That was late summer.

By that Christmas, I could hardly contain the grief that spiraled into anger.  I couldn’t find ways to escape Christmas.  Everyone expected me to be emotionally “over it”, and snap back to my jovial self – as time heals wounds, right?  What makes anyone think that three to four months is enough time to “heal” from anything?

Did I say everyone expected me to be emotionally over it?

Oh my bad.

I meant to say that **I** expected myself to be emotionally “over it”.   I expected myself to pick up and force my way into having a jovial Christmas spirit.  After all, it’s hard to be a Holly and be a Grinch at the same time.

When the spiraling thoughts of depression would threaten me, I’d just shove it down in the pressure cooker I called my heart.  Inwardly I seethed.  Outwardly I looked benevolent.
But that was the year I lost it, emotionally.

I couldn’t escape Christmas and the bevy of songs surrounding BABY Jesus.  Baby Jesus in the hay, Baby Jesus smiling, Baby Jesus listening to the drummer boy’s song, Baby Jesus sleeping peacefully in his mother’s arms.

Baby, baby, baby everywhere.

Then there were the actual babies.  The ones now occupying the expanded nursery.  The cute cherubs in oversized robes and crooked wings and adorable faces of toddlers on all fours dressed as farm animals and sheep.  

Parents were talking pictures. 

Kids were wound up from Christmas sugar cookies and jumping on chairs and running and weaving between crowds of people.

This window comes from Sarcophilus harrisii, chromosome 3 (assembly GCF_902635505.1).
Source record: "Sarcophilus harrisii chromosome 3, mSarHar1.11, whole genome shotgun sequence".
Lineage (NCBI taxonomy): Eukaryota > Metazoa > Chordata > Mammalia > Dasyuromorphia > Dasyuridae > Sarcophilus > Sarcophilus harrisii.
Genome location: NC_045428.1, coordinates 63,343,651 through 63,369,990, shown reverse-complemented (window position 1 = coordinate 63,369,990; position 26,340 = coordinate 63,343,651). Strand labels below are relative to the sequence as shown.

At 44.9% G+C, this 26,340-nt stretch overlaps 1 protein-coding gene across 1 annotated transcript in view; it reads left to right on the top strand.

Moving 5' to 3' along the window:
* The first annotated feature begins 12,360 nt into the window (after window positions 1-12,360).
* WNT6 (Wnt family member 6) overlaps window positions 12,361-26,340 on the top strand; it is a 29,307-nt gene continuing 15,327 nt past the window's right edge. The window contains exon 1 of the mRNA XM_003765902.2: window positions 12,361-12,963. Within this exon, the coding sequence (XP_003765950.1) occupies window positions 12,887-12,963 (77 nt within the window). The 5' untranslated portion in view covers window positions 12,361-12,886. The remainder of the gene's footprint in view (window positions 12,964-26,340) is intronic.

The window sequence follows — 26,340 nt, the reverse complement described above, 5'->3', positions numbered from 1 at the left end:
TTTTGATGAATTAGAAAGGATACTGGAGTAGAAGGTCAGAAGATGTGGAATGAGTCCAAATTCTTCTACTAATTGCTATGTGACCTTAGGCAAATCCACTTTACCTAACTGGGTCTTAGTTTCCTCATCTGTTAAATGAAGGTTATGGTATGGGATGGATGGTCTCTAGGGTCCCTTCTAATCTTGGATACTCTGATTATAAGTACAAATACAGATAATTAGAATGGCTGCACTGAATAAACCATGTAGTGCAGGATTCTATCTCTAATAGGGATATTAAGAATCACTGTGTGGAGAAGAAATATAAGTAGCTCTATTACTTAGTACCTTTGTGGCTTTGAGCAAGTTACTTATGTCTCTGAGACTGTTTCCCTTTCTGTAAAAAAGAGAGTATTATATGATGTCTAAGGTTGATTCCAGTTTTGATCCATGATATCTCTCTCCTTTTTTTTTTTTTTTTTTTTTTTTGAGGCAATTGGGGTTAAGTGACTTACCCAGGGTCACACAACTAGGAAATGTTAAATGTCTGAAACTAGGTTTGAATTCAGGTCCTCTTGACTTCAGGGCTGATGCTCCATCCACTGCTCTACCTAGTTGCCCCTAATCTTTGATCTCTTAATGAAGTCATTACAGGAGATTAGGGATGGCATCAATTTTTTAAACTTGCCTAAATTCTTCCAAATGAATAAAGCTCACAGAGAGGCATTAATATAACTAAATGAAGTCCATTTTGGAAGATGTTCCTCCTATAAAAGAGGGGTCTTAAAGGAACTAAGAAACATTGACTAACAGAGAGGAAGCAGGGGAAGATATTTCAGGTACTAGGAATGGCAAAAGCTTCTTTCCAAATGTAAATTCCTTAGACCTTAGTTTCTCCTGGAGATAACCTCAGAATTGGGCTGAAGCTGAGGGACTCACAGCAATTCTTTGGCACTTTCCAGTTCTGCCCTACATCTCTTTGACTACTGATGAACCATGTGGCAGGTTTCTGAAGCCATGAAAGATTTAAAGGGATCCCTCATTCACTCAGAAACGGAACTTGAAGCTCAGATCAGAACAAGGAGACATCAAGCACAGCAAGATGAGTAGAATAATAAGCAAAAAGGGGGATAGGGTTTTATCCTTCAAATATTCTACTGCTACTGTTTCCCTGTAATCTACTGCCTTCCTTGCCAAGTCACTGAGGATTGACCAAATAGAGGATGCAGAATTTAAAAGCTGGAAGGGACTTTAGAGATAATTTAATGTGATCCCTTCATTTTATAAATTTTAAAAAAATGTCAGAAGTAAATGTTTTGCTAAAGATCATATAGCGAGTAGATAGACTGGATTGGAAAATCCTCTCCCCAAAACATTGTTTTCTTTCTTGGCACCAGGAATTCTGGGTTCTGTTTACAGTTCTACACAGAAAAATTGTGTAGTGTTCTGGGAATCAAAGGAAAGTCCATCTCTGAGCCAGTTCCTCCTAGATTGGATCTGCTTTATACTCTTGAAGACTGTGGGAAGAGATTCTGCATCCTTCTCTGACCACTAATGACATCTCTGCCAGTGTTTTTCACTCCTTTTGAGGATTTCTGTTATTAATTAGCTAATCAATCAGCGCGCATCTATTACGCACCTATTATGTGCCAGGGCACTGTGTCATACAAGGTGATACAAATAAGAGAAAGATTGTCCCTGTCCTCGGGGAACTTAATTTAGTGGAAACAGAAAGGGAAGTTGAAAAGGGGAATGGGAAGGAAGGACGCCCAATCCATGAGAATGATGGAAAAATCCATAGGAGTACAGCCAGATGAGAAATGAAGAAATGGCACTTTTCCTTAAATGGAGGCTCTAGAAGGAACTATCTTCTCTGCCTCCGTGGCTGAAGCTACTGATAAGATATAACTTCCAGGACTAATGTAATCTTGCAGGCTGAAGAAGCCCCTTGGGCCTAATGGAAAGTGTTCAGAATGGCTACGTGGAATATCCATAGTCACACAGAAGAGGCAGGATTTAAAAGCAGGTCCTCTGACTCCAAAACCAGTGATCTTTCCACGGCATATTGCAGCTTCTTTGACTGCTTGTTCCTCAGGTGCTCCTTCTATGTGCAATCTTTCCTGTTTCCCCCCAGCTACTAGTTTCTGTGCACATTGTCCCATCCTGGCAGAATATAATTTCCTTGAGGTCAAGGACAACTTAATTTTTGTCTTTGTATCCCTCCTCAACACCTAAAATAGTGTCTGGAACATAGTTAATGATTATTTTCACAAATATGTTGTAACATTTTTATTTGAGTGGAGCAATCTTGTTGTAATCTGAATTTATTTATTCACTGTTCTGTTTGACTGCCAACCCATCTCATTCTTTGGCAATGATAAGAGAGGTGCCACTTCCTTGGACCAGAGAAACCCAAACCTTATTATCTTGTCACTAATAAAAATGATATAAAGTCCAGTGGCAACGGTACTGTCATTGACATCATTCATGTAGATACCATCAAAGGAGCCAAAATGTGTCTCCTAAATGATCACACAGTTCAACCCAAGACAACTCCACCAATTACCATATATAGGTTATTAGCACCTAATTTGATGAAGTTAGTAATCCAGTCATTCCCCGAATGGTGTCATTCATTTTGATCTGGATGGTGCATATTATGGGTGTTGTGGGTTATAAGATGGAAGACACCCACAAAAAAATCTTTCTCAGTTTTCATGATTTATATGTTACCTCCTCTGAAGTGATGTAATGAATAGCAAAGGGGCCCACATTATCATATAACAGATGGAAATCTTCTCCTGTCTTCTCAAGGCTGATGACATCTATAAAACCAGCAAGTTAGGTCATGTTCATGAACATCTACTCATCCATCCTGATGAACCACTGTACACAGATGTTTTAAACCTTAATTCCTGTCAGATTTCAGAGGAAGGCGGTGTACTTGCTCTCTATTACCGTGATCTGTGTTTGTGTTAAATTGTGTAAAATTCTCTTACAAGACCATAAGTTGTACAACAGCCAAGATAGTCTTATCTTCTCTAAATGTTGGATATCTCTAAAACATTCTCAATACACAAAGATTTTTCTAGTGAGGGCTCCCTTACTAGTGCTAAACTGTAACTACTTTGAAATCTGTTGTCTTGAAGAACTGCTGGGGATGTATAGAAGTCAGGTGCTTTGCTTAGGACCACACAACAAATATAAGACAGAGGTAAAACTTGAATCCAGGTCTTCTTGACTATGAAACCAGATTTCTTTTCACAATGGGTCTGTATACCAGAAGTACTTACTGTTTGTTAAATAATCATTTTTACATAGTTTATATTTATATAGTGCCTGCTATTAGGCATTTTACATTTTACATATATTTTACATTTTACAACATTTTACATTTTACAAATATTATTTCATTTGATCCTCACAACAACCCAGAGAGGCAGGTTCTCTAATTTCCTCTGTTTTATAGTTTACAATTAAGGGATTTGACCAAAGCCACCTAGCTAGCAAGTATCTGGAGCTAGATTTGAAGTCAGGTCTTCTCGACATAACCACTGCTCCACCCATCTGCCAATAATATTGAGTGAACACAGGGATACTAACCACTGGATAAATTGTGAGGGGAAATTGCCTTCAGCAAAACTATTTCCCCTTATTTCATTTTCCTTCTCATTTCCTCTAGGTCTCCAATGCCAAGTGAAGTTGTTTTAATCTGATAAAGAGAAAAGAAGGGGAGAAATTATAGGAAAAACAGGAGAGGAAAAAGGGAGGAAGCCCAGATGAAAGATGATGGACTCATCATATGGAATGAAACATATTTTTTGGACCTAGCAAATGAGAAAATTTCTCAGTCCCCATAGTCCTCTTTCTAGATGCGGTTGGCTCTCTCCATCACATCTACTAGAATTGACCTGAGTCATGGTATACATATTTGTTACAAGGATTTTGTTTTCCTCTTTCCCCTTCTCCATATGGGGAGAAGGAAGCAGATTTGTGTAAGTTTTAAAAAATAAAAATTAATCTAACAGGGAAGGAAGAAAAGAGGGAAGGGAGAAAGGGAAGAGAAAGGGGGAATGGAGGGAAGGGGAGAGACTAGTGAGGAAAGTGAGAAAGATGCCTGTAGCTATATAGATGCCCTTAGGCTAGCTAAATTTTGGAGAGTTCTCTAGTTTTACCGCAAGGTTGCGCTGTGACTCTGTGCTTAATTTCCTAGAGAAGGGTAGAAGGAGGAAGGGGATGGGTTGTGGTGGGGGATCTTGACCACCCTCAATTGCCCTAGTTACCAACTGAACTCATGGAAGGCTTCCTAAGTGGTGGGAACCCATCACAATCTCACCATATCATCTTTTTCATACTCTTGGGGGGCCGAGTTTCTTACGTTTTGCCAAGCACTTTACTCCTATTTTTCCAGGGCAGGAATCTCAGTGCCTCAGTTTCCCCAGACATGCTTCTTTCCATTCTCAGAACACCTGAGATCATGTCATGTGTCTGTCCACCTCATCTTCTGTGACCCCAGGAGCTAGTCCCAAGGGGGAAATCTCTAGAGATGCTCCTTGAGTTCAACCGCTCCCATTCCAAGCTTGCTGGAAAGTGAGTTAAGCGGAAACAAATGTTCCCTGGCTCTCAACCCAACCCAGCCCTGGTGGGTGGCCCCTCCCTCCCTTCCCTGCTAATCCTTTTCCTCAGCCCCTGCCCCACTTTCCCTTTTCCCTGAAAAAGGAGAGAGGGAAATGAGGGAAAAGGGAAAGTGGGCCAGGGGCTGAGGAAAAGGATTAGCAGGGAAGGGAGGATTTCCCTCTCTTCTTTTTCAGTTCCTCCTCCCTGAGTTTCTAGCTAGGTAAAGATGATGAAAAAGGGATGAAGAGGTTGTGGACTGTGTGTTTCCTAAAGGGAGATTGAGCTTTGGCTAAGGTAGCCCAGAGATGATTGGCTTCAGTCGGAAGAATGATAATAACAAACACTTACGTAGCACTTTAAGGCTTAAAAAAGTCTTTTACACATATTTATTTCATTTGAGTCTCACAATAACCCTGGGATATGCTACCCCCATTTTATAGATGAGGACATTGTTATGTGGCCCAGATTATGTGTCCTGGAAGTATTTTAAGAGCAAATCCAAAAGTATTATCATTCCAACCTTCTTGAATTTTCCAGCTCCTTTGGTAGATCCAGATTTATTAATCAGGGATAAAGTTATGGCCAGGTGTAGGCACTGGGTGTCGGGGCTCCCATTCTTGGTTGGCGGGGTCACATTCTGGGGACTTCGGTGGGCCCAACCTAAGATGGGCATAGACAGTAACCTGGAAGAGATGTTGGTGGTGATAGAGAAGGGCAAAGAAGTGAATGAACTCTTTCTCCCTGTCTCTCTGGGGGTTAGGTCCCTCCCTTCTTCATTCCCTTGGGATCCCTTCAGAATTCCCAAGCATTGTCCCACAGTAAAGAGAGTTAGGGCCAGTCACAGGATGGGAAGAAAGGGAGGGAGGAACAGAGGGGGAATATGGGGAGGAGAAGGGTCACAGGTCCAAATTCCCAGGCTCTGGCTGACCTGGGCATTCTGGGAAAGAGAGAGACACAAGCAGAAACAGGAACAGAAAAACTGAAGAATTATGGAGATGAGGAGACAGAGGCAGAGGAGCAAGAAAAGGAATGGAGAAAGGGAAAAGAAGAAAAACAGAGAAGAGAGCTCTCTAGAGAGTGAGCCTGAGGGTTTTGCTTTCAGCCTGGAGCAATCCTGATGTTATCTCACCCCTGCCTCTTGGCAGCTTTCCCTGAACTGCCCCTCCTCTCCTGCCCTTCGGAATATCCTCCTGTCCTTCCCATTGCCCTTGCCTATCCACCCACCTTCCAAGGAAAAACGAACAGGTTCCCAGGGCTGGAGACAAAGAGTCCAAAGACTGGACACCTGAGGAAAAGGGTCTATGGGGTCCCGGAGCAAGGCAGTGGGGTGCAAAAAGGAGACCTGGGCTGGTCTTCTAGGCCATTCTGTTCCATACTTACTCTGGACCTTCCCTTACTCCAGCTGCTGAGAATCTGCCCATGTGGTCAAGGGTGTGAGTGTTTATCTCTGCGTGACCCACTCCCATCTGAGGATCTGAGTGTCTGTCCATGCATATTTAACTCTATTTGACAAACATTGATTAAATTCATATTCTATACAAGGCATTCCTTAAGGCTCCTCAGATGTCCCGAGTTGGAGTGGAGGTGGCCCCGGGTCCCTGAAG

Some parents were oblivious to the chaos, chatting away with each other.

It was a sea of noise and glitter and terrycloth and fake fur.

And I lost it.

I yelled at the kids to get downstairs NOW!

I yelled at the chattering parents to control their kids and get downstairs NOW!

I gripped out tiny tots who were fixing to put on a play about how happy it is to have Baby Jesus in our lives and I made them cry, and then sent them on stage to perform – acting out the joy of the angels and shepherds when they learned about Baby Jesus being born. 

Do you know how hard it is to act happy when you have tears in your eyes from being yelled at?

I was so angry at myself:

Angry that it came out of nowhere.
Angry for feeling trapped when I didn’t know why I felt that way.
Angry for feeling angry at parents and kids who were jovial instead of serious.
What was wrong with me?
Why did I behave this way?
Why am I lashing out?
Why do I not want to stop?

That night after the last of the parents cart off a now happy sticky sleepy kid holding his bag of Christmas candy, I start picking up trash and stray tinsel that tried to hitch a ride out of church but only made it as far as sanctuary door.

I turn and see a tiny manger scene.  One the church put out every year.

And that’s when I felt it.

The angry urge to pick up the statue of Baby Jesus in the hay and throw it as hard as I could at a window.  I wanted this baby as far away from me as possible.  If I heard one more song about BABY Jesus, one more Bible verse about BABY Jesus- well anything about BABY Jesus, I’m going to lose it.  I’m so SICK of BABIES thrown in my face.

ESPECIALLY Baby Jesus.

And I’m so scared that I’m going to hell for feeling that way.  And even more scared I was going to hell because I felt justified in this anger and justified in wanting to sail Baby Jesus right out the window and right out of my life.

And I could not stop myself from feeling this.

I wish I could say that I prayed or found a scripture that gave me consolation and comfort, the anger subsided and suddenly all was right with the world.

I did not.

At all.

For a long time.

But…
…I didn’t chuck a Baby Jesus statue out the window either.

So I consider that a victory.